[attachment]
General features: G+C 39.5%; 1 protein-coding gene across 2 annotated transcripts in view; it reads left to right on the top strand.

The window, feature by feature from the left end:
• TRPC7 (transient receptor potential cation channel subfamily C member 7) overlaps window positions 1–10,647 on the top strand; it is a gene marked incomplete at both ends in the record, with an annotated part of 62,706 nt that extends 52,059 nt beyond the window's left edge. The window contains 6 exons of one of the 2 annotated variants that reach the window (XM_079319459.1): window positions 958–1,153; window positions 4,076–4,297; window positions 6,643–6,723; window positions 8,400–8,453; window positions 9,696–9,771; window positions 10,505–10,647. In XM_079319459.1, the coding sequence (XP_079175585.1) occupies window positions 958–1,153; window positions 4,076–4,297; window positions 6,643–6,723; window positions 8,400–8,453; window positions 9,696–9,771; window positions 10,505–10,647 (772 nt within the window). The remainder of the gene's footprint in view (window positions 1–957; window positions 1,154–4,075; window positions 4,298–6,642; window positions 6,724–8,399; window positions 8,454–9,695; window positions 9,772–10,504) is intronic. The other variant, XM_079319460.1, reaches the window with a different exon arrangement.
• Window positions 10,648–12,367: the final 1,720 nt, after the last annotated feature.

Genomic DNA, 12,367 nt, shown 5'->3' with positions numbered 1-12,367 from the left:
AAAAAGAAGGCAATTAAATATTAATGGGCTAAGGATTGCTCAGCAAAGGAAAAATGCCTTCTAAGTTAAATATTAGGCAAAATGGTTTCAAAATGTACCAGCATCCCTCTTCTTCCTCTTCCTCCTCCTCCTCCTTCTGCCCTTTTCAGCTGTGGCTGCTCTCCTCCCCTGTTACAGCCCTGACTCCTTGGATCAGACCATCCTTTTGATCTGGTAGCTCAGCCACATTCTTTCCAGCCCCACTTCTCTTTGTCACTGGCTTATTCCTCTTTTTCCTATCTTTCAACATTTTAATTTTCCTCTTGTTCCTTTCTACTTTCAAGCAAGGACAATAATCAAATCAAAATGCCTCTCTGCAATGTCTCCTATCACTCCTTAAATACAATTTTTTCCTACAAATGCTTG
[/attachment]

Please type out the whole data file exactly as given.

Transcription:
General features: G+C 39.5%; 1 protein-coding gene across 2 annotated transcripts in view; it reads left to right on the top strand.

The window, feature by feature from the left end:
• TRPC7 (transient receptor potential cation channel subfamily C member 7) overlaps window positions 1–10,647 on the top strand; it is a gene marked incomplete at both ends in the record, with an annotated part of 62,706 nt that extends 52,059 nt beyond the window's left edge. The window contains 6 exons of one of the 2 annotated variants that reach the window (XM_079319459.1): window positions 958–1,153; window positions 4,076–4,297; window positions 6,643–6,723; window positions 8,400–8,453; window positions 9,696–9,771; window positions 10,505–10,647. In XM_079319459.1, the coding sequence (XP_079175585.1) occupies window positions 958–1,153; window positions 4,076–4,297; window positions 6,643–6,723; window positions 8,400–8,453; window positions 9,696–9,771; window positions 10,505–10,647 (772 nt within the window). The remainder of the gene's footprint in view (window positions 1–957; window positions 1,154–4,075; window positions 4,298–6,642; window positions 6,724–8,399; window positions 8,454–9,695; window positions 9,772–10,504) is intronic. The other variant, XM_079319460.1, reaches the window with a different exon arrangement.
• Window positions 10,648–12,367: the final 1,720 nt, after the last annotated feature.

Genomic DNA, 12,367 nt, shown 5'->3' with positions numbered 1-12,367 from the left:
AAAAAGAAGGCAATTAAATATTAATGGGCTAAGGATTGCTCAGCAAAGGAAAAATGCCTTCTAAGTTAAATATTAGGCAAAATGGTTTCAAAATGTACCAGCATCCCTCTTCTTCCTCTTCCTCCTCCTCCTCCTTCTGCCCTTTTCAGCTGTGGCTGCTCTCCTCCCCTGTTACAGCCCTGACTCCTTGGATCAGACCATCCTTTTGATCTGGTAGCTCAGCCACATTCTTTCCAGCCCCACTTCTCTTTGTCACTGGCTTATTCCTCTTTTTCCTATCTTTCAACATTTTAATTTTCCTCTTGTTCCTTTCTACTTTCAAGCAAGGACAATAATCAAATCAAAATGCCTCTCTGCAATGTCTCCTATCACTCCTTAAATACAATTTTTTCCTACAAATGCTTG